Here is Frank Turk's opening statement.
Well, I think it’s quite amusing that this topic has come up for a few of reasons:
1. I don’t deny that people should separate from what the LBCF calls churches “so degenerated as to become no churches of Christ, but synagogues of Satan.” I don’t actually know anyone who would deny that – except for the new wave of Mormon evangelists and apologists who are ironically, broadly, and self-ignorantly ecumenical.
2. I don’t deny that, historically, this has happened over and over.
3. I don’t deny that there are good reasons to do this today. If someone gets saved and finds himself in a Jehovah’s Witness church, he should leave immediately for spiritual refuge in any Christian church.
But here is what I would actually affirm:
The purest churches under heaven are subject to mixture and error; and some have so degenerated as to become no churches of Christ, but synagogues of Satan; nevertheless Christ always hath had, and ever shall have a kingdom in this world, to the end thereof, of such as believe in him, and make profession of his name.
In the execution of this power wherewith he is so entrusted, the Lord Jesus calleth out of the world unto himself, through the ministry of his word, by his Spirit, those that are given unto him by his Father, that they may walk before him in all the ways of obedience, which he prescribeth to them in his word. Those thus called, he commandeth to walk together in particular societies, or churches, for their mutual edification, and the due performance of that public worship, which he requireth of them in the world.
The members of these churches are saints by calling, visibly manifesting and evidencing (in and by their profession and walking) their obedience unto that call of Christ; and do willingly consent to walk together, according to the appointment of Christ; giving up themselves to the Lord, and one to another, by the will of God, in professed subjection to the ordinances of the Gospel.
As all believers are bound to join themselves to particular churches, when and where they have opportunity so to do; so all that are admitted unto the privileges of a church, are also under the censures and government thereof, according to the rule of Christ.
No church members, upon any offence taken by them, having performed their duty required of them towards the person they are offended at, ought to disturb any church order, or absent themselves from the assemblies of the church, or administration of any ordinances, upon the account of such offence at any of their fellow members, but to wait upon Christ, in the further proceeding of the church.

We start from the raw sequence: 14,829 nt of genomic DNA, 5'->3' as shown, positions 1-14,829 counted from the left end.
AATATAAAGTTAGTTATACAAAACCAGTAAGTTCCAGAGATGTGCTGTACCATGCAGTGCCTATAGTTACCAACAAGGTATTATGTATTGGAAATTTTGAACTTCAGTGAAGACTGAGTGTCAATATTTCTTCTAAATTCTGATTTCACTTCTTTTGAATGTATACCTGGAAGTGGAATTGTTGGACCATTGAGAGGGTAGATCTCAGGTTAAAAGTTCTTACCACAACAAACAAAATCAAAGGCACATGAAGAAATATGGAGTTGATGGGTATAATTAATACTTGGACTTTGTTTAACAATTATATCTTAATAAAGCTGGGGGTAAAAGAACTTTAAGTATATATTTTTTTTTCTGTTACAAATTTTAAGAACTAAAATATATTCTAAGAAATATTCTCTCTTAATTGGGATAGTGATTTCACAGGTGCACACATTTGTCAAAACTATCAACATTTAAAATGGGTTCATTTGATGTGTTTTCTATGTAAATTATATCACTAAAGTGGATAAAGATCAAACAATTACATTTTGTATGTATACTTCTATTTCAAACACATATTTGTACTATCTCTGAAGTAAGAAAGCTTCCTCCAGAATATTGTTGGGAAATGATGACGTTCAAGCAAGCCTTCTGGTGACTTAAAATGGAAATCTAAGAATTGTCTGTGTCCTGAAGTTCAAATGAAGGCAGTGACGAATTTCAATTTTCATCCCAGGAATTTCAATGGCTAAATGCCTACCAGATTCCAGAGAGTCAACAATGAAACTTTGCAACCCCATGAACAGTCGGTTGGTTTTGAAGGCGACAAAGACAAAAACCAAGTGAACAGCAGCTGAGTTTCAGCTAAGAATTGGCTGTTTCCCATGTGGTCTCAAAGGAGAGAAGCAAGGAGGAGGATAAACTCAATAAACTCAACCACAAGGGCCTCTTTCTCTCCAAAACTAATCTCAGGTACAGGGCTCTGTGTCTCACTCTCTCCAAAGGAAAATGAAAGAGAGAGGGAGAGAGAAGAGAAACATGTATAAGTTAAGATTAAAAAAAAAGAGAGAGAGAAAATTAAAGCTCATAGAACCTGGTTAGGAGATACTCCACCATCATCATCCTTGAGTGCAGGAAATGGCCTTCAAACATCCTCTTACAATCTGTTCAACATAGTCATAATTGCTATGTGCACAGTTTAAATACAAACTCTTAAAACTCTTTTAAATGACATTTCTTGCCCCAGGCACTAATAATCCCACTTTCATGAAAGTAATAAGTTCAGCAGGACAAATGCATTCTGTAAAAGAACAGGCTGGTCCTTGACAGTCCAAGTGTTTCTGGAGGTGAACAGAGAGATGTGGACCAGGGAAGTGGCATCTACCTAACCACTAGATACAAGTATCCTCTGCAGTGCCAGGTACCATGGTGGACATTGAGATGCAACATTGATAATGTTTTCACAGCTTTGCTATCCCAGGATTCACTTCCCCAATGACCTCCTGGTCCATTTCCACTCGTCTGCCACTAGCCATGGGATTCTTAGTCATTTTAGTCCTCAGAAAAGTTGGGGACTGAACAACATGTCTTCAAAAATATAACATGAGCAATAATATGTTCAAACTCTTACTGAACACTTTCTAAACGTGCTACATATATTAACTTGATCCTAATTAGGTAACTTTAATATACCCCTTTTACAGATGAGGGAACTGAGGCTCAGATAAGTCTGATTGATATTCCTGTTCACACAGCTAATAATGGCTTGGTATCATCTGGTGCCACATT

I have omitted some parts of the LBCF Chapter XXVI which are not relevant to this discussion for the sake of word count, but there it is: I believe the over-arching principle of the Christian life when it comes to ecclesiology (which is what this question hinges on entirely) is unity entirely balanced on the truth that Christ saves sinners, and the church is full of people like that. That is: rather than have only the self-centered view that one is saved and therefore entitled to all sorts of benefits (including the benefit of the doubt when one is strident or imperious), I think that one who is saved is therefore called to be joined to the others who are also saved in a concrete and visible way, and one therefore has an obligation to give others the benefit of the doubt, to give them the benefits of Christ’s work for them, and to work as if Christ is the one who makes other believers holy rather than to believe tacitly that some other person’s sin is greater than my own and therefore forces me to separate from them because thank God, I am not like them.
This view does not abandon the warnings against false teaching in the NT: it regards them with an eye to God’s intention that the church is where God is working out His plan for all things specifically and ordinarily and every day.
I wish Daniel good luck and God’s blessing as we begin this discussion.